Rotary screw compressors are more advanced and offer a low total cost of ownership. They are more energy efficient and can produce a lot more compressed air.
In addition to their operating principle, there are other characteristics that determine a compressor’s strengths and how it can best be used.
Oil-injected versus oil-free: Not every application requires top-quality air. For example, just about any compressed air will do to inflate a tire, but compressed air that comes into contact with pharmaceuticals or food has to be very clean and meet stringent regulations. The former is called “energy air” and the latter “active air.” Generally, energy air has to be less clean, and an oil-injected compressor can get the job done. They are more economical to buy and operate but the air they produce has traces of oil in it.
That makes them ill-suited for active air applications, which demand purer air. In that case, an oil-free compressor is a much better choice because it produces absolutely clean air.
1-stage or 2-stage piston compressors: Piston compressors come in two versions and are available either as 1-stage or 2-stage models. For small jobs that do not require a continuous air supply, a less expensive 1-stage version will do. However, to operate high-powered tools and guarantee a continuous supply of compressed air, a 2-stage piston is probably a better solution.
Belt drive versus direct drive: Belt-driven compressors are a better choice when reliability, ease of operation, cost-effectiveness and power matter most. If applications call for the compressor to adjust its speed and power, however, a direct drive is usually preferable.
Fixed-speed versus variable speed drive: While its many applications and widespread use are a major reason why compressed air (and its generation) accounts for such a large share of all energy consumed by the industrial sector, there is another factor: It takes a lot of energy to compress air. So much, in fact, that, over a compressor’s lifetime, energy costs make up the bulk of its total cost of ownership.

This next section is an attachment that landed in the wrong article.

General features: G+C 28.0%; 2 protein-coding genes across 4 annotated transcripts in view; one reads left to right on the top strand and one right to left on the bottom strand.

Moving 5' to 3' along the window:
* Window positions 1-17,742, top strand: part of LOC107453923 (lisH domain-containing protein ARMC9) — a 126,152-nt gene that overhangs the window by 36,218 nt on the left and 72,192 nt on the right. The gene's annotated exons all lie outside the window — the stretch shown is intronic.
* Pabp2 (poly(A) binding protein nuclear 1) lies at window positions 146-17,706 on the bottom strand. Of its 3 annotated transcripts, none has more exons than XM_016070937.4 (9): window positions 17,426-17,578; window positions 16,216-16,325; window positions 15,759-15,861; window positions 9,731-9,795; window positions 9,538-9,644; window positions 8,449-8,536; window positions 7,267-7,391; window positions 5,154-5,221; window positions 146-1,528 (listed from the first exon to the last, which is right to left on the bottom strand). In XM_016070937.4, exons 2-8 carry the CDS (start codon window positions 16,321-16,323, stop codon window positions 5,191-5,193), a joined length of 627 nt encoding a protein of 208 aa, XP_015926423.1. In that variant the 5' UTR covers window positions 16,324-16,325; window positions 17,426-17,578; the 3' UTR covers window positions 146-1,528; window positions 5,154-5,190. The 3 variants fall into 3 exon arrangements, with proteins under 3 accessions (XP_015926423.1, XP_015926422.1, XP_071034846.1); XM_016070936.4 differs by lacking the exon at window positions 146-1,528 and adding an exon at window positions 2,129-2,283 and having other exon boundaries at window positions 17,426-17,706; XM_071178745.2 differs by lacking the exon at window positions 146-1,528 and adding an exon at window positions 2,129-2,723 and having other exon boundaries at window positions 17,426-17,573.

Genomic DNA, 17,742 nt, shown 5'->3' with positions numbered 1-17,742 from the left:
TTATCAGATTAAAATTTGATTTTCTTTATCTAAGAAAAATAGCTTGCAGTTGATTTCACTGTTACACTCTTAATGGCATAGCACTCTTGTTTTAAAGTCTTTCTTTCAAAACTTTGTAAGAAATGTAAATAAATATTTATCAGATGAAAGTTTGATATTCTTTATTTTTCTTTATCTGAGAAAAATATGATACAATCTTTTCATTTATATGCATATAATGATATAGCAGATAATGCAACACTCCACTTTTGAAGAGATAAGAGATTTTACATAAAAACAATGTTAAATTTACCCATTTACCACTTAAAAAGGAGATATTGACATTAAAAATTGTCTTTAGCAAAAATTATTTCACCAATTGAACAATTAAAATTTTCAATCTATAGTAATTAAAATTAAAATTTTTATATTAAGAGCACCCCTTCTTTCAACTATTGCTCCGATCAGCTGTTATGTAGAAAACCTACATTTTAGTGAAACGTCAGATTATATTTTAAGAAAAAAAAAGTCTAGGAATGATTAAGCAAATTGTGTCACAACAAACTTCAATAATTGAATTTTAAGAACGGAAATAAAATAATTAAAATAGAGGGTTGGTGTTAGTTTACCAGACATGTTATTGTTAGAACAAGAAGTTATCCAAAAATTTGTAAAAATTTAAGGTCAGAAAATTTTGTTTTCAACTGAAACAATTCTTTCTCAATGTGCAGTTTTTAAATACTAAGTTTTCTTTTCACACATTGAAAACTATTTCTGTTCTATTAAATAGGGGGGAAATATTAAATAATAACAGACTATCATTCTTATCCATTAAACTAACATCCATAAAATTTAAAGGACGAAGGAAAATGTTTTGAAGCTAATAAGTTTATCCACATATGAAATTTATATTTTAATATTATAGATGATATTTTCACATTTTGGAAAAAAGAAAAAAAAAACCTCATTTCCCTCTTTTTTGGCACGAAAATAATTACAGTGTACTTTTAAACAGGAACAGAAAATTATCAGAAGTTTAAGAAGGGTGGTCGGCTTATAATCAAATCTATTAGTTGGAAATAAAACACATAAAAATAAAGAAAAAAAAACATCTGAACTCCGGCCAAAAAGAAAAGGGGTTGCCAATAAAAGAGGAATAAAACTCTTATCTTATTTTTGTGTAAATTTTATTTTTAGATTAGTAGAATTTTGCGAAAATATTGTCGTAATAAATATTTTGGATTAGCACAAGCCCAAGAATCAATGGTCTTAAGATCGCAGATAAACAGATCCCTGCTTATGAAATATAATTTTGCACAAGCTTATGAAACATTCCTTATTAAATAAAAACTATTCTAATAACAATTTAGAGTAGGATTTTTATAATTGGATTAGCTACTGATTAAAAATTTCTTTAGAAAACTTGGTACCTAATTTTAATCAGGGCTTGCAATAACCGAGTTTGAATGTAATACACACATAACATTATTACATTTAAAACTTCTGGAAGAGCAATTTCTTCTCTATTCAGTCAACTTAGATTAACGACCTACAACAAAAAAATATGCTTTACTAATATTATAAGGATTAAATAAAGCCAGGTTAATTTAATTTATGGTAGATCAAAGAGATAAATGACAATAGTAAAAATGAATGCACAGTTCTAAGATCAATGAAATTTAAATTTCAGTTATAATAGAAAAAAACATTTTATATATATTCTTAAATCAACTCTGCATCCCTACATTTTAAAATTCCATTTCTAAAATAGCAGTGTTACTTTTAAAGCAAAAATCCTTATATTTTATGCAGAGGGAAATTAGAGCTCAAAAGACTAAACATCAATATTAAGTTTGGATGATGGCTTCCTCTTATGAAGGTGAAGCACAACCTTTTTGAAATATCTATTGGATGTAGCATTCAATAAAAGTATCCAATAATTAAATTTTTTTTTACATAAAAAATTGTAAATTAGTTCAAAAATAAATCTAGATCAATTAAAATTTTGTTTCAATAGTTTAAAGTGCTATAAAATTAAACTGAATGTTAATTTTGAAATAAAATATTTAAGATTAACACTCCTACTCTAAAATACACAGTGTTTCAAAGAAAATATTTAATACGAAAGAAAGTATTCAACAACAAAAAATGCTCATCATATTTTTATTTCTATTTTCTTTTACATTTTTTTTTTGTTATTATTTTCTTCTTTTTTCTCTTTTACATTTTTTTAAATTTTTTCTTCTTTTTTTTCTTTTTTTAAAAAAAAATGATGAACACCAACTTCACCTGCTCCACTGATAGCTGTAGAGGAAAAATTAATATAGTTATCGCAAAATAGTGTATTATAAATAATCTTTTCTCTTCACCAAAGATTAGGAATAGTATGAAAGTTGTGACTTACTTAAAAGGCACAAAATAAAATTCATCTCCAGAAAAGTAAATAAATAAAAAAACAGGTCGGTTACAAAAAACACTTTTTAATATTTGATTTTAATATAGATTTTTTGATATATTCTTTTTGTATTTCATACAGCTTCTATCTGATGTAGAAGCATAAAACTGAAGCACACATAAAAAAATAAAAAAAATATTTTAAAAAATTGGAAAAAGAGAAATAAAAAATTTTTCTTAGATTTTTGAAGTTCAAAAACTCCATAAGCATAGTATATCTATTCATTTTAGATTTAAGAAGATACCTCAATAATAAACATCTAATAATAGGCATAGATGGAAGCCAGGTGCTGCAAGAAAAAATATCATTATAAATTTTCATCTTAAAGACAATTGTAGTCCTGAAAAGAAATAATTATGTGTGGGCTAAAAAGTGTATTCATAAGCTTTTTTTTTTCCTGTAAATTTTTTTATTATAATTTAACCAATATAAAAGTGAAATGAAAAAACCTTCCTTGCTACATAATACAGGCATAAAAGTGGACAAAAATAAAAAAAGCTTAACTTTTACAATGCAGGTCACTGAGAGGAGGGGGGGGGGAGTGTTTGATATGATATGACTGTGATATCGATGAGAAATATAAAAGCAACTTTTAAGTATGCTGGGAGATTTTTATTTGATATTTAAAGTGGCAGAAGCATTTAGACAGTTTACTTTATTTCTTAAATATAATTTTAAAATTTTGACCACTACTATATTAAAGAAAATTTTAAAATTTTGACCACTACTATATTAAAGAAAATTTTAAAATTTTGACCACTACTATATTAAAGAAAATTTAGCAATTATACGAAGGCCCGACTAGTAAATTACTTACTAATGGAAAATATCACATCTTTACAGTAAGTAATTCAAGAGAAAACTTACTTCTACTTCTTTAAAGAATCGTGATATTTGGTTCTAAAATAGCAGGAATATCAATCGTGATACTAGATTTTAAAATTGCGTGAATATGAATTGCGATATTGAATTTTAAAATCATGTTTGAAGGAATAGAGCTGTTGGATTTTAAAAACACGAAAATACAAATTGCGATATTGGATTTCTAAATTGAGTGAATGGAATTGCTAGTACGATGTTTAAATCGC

Which brings us to the difference between fixed-speed and variable speed drive compressors. As their name indicates, fixed-speed models only have one speed. That works well for applications or operations that require a steady flow of air (of course, the output of the compressor would still have to be matched to the demand in order to not waste energy).
However, it is very inefficient if a production site has a fluctuating air demand. In those cases, variable speed drive compressors are a much better option. Their initial price tag is higher but, because they consume much less energy by matching the compressor speed to the air demand, they are much more efficient and offer a significantly lower cost of ownership.
Hopefully, this guide will have offered a useful starting point for understanding the different types of compressors, their respective characteristics and benefits, and the applications they are best suited for.
Read more from our compressed air blog and become a compressed air expert today!